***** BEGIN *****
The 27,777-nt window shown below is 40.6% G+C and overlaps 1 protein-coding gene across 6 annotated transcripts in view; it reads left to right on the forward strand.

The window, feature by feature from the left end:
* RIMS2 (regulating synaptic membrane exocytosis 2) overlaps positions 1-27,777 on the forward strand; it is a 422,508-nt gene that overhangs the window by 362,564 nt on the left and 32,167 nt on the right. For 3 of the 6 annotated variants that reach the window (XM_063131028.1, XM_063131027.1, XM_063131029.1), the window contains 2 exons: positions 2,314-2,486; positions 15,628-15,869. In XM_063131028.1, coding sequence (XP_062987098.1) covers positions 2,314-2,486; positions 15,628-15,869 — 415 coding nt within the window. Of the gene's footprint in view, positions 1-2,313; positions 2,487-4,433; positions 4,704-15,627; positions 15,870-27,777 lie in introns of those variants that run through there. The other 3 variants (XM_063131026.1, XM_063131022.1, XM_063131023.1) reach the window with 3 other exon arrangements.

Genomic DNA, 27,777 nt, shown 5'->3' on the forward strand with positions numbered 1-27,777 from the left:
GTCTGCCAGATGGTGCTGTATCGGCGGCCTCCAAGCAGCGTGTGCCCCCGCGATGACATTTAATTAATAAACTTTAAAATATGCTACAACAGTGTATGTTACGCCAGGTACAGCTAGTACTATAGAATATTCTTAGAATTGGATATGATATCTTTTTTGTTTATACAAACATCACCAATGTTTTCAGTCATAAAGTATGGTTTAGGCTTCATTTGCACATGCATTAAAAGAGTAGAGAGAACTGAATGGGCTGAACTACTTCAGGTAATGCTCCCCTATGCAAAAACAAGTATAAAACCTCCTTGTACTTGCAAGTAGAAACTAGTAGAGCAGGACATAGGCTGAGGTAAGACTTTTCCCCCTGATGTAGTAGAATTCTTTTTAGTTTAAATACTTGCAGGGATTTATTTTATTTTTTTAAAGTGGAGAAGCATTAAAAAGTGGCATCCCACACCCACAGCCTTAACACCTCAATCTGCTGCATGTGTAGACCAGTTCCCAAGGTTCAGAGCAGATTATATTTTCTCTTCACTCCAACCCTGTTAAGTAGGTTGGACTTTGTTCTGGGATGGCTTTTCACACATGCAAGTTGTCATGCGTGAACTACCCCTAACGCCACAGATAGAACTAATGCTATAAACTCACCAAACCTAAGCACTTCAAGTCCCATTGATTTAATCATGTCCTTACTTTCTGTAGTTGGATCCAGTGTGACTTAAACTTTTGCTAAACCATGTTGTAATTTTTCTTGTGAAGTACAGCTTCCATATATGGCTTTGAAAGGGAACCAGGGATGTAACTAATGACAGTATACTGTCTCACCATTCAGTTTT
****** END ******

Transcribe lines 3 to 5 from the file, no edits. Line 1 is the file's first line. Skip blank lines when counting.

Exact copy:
* RIMS2 (regulating synaptic membrane exocytosis 2) overlaps positions 1-27,777 on the forward strand; it is a 422,508-nt gene that overhangs the window by 362,564 nt on the left and 32,167 nt on the right. For 3 of the 6 annotated variants that reach the window (XM_063131028.1, XM_063131027.1, XM_063131029.1), the window contains 2 exons: positions 2,314-2,486; positions 15,628-15,869. In XM_063131028.1, coding sequence (XP_062987098.1) covers positions 2,314-2,486; positions 15,628-15,869 — 415 coding nt within the window. Of the gene's footprint in view, positions 1-2,313; positions 2,487-4,433; positions 4,704-15,627; positions 15,870-27,777 lie in introns of those variants that run through there. The other 3 variants (XM_063131026.1, XM_063131022.1, XM_063131023.1) reach the window with 3 other exon arrangements.

Genomic DNA, 27,777 nt, shown 5'->3' on the forward strand with positions numbered 1-27,777 from the left:
GTCTGCCAGATGGTGCTGTATCGGCGGCCTCCAAGCAGCGTGTGCCCCCGCGATGACATTTAATTAATAAACTTTAAAATATGCTACAACAGTGTATGTTACGCCAGGTACAGCTAGTACTATAGAATATTCTTAGAATTGGATATGATATCTTTTTTGTTTATACAAACATCACCAATGTTTTCAGTCATAAAGTATGGTTTAGGCTTCATTTGCACATGCATTAAAAGAGTAGAGAGAACTGAATGGGCTGAACTACTTCAGGTAATGCTCCCCTATGCAAAAACAAGTATAAAACCTCCTTGTACTTGCAAGTAGAAACTAGTAGAGCAGGACATAGGCTGAGGTAAGACTTTTCCCCCTGATGTAGTAGAATTCTTTTTAGTTTAAATACTTGCAGGGATTTATTTTATTTTTTTAAAGTGGAGAAGCATTAAAAAGTGGCATCCCACACCCACAGCCTTAACACCTCAATCTGCTGCATGTGTAGACCAGTTCCCAAGGTTCAGAGCAGATTATATTTTCTCTTCACTCCAACCCTGTTAAGTAGGTTGGACTTTGTTCTGGGATGGCTTTTCACACATGCAAGTTGTCATGCGTGAACTACCCCTAACGCCACAGATAGAACTAATGCTATAAACTCACCAAACCTAAGCACTTCAAGTCCCATTGATTTAATCATGTCCTTACTTTCTGTAGTTGGATCCAGTGTGACTTAAACTTTTGCTAAACCATGTTGTAATTTTTCTTGTGAAGTACAGCTTCCATATATGGCTTTGAAAGGGAACCAGGGATGTAACTAATGACAGTATACTGTCTCACCATTCAGTTTT